Interestingly, the Commission may also conduct market studies into matters affecting competition in Hong Kong.  It remains to be seen whether this power is intended to be used in a similar manner to (and as commonly as) the market study powers held by bodies such as UK competition regulator the Office of Fair Trading.   If the power is similar, it is anticipated that there may be calls for the Commission to examine (and press the government to make changes to) some of Hong Kong’s unique market structures and arrangements that have long been a focus of competition concerns. These include a government land sales system which has been criticised for favouring powerful incumbent property developers over new market entries.

Key Prohibitions Under Two “Conduct Rules”

As expected, the Competition Bill sets out two main ”conduct rules” of cross-sector application—a prohibition of agreements, decisions and concerted practices that prevent, restrict or distort competition in Hong Kong (the "first conduct rule") and a prohibition of the abuse of a substantial degree of market power (the "second conduct rule").    Both of these rules have extra-territorial reach and are focused on whether relevant agreements or conduct have the object or effect of preventing, restricting or distorting competition in Hong Kong, wherever the parties participating in the agreement or engaged in the conduct are located.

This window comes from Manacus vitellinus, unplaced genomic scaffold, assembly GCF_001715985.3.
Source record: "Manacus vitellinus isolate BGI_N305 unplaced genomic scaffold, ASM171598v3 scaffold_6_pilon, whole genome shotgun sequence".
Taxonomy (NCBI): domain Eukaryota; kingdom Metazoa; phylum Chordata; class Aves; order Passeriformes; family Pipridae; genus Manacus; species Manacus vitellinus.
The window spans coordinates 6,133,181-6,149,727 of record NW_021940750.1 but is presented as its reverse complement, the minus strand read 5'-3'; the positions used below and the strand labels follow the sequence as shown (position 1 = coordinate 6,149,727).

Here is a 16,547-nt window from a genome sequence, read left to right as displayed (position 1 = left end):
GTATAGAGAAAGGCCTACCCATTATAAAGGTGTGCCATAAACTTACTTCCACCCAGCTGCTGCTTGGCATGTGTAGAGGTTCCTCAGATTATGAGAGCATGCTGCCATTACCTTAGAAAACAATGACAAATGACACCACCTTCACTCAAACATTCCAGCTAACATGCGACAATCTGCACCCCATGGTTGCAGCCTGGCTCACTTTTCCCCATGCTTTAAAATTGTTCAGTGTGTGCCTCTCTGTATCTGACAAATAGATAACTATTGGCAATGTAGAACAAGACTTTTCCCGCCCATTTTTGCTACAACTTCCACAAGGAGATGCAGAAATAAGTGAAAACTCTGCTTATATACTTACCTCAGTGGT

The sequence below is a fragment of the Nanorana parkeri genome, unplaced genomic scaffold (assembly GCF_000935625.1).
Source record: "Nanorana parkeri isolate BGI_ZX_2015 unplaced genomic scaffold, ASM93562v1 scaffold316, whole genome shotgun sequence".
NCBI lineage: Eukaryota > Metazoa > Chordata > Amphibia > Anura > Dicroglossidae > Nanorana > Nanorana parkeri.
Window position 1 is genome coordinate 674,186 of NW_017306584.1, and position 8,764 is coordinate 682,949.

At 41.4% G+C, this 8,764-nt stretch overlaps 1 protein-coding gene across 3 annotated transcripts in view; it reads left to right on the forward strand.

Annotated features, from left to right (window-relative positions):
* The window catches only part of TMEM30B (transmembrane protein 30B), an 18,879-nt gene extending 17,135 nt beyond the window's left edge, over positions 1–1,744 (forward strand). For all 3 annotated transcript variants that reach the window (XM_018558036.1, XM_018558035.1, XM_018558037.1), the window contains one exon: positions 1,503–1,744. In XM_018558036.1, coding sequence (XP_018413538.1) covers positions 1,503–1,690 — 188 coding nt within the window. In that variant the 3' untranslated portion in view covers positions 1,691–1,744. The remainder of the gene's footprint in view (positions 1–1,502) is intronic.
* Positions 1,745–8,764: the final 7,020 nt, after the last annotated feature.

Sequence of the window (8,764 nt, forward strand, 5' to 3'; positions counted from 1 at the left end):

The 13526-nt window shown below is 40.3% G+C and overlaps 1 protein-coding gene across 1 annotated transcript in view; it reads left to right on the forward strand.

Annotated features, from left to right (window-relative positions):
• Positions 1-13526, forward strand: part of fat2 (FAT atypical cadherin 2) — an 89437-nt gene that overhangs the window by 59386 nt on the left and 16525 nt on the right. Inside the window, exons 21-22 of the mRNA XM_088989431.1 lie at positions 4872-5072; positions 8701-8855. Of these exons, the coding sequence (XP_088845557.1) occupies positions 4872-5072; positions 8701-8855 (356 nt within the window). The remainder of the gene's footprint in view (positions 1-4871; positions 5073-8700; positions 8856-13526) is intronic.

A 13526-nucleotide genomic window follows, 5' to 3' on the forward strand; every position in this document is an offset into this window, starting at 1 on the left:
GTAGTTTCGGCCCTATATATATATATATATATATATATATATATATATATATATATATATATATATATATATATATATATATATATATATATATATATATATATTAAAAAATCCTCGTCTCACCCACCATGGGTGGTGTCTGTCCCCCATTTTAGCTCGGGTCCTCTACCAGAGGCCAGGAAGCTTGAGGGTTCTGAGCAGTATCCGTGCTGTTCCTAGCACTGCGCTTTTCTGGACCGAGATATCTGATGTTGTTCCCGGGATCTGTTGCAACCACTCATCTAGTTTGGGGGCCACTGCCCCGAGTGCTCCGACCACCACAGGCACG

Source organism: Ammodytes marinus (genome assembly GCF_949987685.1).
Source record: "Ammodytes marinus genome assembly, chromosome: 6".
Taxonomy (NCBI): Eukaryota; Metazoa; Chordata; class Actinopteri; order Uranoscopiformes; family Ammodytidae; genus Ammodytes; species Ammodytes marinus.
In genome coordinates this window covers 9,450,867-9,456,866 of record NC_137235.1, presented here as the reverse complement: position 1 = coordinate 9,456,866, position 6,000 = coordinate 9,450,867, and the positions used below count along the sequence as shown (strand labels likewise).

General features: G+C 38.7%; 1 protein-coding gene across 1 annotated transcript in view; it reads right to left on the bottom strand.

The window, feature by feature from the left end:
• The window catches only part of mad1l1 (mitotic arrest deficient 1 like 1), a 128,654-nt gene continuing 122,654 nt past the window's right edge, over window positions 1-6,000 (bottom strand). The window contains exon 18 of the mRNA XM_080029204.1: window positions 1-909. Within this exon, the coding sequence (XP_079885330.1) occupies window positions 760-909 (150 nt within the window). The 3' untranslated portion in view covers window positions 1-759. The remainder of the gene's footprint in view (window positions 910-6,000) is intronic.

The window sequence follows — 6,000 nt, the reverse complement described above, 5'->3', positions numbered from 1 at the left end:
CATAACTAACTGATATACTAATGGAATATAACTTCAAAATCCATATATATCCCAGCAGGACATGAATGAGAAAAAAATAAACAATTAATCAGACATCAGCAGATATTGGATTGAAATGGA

The clauses that set out the two main conduct rules also include a non-exhaustive list of examples of the types of behaviour which may breach the rules.  For example, price-fixing and market-sharing behaviour are listed as examples of activities that may breach the first conduct rule, while predatory behaviour toward competitors is listed as an example of an activity that may breach the second conduct rule. 

According to Schedule 1 of the Competition Bill, the first conduct rule will not apply to agreements or conduct that "enhance overall economic efficiency," and criteria for establishing such efficiencies are referenced in the Bill.  Specifically, the exclusion will apply where the relevant agreement or conduct (i) improves production or distribution or promotes technical or economic progress, (ii) does not impose on the relevant business operators restrictions that are not indispensable to attainment of those efficiencies and (iii) does not afford the business operators the possibility of eliminating competition for a substantial part of relevant goods or services.

Notably, a broadly analogous exclusion under Europe's primary competition law also includes a fourth requirement—that a fair share of the benefits resulting from the agreement or conduct accrues to consumers.  Omission of this requirement from the test for application of the Hong Kong exemption suggests that it may have a wider scope of application than the European exclusion.

Several important questions arise from the wording of the conduct rules in the Bill, including the following: